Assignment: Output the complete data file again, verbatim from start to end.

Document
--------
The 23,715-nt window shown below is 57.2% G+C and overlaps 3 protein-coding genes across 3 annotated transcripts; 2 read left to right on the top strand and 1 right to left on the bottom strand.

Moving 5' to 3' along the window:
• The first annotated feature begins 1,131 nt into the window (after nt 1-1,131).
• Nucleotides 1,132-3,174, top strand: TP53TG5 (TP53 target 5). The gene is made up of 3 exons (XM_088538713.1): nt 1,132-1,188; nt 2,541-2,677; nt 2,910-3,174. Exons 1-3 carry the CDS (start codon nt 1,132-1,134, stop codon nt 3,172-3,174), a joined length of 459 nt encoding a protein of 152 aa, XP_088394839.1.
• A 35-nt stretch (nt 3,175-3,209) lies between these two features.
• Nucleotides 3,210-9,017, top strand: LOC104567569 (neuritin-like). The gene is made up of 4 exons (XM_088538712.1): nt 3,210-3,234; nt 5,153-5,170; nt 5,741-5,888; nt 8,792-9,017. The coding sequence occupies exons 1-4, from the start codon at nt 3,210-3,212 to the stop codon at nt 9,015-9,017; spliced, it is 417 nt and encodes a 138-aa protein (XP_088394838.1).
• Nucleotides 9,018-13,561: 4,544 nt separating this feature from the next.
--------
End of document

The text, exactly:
The 23,715-nt window shown below is 57.2% G+C and overlaps 3 protein-coding genes across 3 annotated transcripts; 2 read left to right on the top strand and 1 right to left on the bottom strand.

Moving 5' to 3' along the window:
• The first annotated feature begins 1,131 nt into the window (after nt 1-1,131).
• Nucleotides 1,132-3,174, top strand: TP53TG5 (TP53 target 5). The gene is made up of 3 exons (XM_088538713.1): nt 1,132-1,188; nt 2,541-2,677; nt 2,910-3,174. Exons 1-3 carry the CDS (start codon nt 1,132-1,134, stop codon nt 3,172-3,174), a joined length of 459 nt encoding a protein of 152 aa, XP_088394839.1.
• A 35-nt stretch (nt 3,175-3,209) lies between these two features.
• Nucleotides 3,210-9,017, top strand: LOC104567569 (neuritin-like). The gene is made up of 4 exons (XM_088538712.1): nt 3,210-3,234; nt 5,153-5,170; nt 5,741-5,888; nt 8,792-9,017. The coding sequence occupies exons 1-4, from the start codon at nt 3,210-3,212 to the stop codon at nt 9,015-9,017; spliced, it is 417 nt and encodes a 138-aa protein (XP_088394838.1).
• Nucleotides 9,018-13,561: 4,544 nt separating this feature from the next.